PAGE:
Krugman would have his readers believe that, in health-care, government is the only good actor. But the evidence suggests otherwise. Thank the government? No thanks.

Shikha Dalmia wrote about the myth of free-market health care in America here. Read Reason's health-care archive here.

Editor's Note: We invite comments and request that they be civil and on-topic. We do not moderate or assume any responsibility for comments, which are owned by the readers who post them. Comments do not represent the views of Reason.com or Reason Foundation. We reserve the right to delete any comment for any reason at any time. Report abuses.

  • ||

    Paul, you ignorant slut, your "right people" don't stay in charge forever.

  • ||

    Krugman still a moron, film at 11.

    -jcr

  • ||

    Fools! You are are fools! Don't you see that the government already has massive influence in health care and that the health care system is broken doesn't mean that the government has any responsibility for what's wrong with health care? It's the remain 30% they don't control! Those capitalists are screwing everything up! And when the government takes over 95% of the health care market, anything wrong will be the fault of the remaining 5%!

    And when the government takes over 100%, all failures will be because of Republicans and you libertarian quislings!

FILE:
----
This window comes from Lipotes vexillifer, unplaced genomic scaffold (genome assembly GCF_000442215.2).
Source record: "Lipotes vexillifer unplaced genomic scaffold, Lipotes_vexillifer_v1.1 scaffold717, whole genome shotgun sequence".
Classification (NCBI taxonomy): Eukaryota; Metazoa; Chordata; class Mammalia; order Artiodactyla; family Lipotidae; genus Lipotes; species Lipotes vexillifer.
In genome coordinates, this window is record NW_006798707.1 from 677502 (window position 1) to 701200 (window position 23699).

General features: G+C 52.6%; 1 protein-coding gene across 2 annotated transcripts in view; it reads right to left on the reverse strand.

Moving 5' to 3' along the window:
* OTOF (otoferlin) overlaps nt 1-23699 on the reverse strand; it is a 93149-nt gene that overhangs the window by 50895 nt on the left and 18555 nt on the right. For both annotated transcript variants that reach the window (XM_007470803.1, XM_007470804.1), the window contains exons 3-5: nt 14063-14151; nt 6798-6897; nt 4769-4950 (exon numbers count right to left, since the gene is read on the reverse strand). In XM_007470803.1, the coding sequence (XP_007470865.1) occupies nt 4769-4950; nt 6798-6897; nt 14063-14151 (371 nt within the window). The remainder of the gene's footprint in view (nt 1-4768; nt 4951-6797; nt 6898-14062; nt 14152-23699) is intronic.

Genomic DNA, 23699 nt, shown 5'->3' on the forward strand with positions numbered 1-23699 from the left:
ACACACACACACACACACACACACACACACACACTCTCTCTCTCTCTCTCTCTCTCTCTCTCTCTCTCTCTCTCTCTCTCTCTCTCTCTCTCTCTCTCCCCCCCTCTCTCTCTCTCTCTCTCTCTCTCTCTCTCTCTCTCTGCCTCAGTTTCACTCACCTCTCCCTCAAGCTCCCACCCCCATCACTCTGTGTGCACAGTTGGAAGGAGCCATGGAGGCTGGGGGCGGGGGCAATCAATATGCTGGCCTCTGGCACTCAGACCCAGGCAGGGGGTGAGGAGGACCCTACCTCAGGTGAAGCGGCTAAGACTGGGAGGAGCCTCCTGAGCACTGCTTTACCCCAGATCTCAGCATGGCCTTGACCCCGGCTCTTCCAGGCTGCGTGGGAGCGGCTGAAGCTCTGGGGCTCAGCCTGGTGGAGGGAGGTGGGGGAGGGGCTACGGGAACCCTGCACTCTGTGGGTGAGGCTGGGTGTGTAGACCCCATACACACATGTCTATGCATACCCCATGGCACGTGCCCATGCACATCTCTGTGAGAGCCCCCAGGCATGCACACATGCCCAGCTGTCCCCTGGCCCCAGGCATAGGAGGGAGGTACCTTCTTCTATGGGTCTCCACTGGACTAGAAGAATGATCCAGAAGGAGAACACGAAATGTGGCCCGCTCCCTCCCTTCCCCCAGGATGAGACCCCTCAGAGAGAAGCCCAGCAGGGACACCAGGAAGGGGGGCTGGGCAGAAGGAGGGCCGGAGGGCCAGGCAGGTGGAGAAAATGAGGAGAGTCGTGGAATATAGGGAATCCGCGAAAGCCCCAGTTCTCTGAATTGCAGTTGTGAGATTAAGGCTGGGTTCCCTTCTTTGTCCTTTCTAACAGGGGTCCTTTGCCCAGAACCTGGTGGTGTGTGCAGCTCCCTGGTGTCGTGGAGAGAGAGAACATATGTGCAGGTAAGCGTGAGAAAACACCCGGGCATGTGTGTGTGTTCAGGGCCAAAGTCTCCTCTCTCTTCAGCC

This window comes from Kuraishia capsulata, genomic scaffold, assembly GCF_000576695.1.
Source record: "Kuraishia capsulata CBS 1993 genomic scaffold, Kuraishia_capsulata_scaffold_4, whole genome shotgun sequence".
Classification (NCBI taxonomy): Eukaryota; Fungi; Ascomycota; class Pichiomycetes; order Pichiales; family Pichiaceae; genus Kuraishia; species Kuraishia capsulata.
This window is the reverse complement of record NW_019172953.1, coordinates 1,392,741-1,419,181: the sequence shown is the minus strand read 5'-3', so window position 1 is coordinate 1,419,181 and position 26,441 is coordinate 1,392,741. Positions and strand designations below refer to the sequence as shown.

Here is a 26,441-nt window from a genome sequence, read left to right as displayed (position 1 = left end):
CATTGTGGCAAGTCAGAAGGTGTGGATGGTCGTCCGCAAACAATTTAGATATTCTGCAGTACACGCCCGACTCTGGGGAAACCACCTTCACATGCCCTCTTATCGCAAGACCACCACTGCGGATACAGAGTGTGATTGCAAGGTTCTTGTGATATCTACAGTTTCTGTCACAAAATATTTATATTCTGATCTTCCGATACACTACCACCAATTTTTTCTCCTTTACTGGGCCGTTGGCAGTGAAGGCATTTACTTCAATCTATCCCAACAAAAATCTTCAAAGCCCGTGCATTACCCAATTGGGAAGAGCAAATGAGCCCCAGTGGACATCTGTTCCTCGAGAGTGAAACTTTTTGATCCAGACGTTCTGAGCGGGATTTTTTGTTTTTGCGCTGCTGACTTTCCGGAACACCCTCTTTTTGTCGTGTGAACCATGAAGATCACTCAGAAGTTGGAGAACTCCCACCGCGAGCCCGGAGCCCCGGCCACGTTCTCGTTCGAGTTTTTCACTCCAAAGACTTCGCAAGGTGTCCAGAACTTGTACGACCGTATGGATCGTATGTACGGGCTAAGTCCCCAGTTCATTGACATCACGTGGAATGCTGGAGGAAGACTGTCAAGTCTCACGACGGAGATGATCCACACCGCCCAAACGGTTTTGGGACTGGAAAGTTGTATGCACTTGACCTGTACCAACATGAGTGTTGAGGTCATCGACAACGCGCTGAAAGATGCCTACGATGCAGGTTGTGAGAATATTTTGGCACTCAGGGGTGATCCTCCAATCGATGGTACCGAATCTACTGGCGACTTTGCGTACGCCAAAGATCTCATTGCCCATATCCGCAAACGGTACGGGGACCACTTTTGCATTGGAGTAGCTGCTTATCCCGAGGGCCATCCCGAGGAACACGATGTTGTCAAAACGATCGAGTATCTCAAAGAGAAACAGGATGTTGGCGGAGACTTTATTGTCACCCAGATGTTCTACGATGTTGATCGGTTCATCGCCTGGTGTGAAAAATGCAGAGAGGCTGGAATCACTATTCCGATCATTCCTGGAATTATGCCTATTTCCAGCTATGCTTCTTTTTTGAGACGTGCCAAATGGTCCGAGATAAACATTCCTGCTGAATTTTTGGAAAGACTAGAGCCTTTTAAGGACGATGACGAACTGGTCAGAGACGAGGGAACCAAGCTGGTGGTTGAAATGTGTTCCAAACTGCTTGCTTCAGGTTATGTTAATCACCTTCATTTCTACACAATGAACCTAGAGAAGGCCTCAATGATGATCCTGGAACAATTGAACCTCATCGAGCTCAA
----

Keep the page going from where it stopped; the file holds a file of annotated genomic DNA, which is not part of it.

I HAVE A NOBEL PRIZE! WHAT DO YOU HAVE?

  • jtuf||

    A case in point. My local county hospital charges $6 per pill for a multi-vitamin.

  • Jordan||

    Medicare: A $60-trillion deficit of success.

  • kilroy||

    Reminds me of this little bit of Douglas Adams hilarity:

    The argument goes something like this: `I refuse to prove that I exist,' says God, `for proof denies faith, and without faith I am nothing.'

    `But,' says Man, `The Babel fish is a dead giveaway, isn't it? It could not have evolved by chance. It proves you exist, and so therefore, by your own arguments, you don't. QED.'

    `Oh dear,' says God, `I hadn't thought of that,' and promptly vanished in a puff of logic.

    `Oh, that was easy,' says Man, and for an encore goes on to prove that black is white and gets
    himself killed on the next zebra crossing."

  • ||

    Yeah, I could of tell it wasn't going to be a great column when I read the opening paragraph ...

    At a recent town hall meeting, a man stood up and told Representative Bob Inglis to "keep your government hands off my Medicare." The congressman, a Republican from South Carolina, tried to explain that Medicare is already a government program - but the voter, Mr. Inglis said, "wasn't having any of it."

  • Porter||

    Krugs do you have some economics without the partisan slant? Then what good are you?

  • ||

    Every government program is popular among those who receive money from it. Social Security and Medicare are the most popular programs because they pay out money to the highest number of people.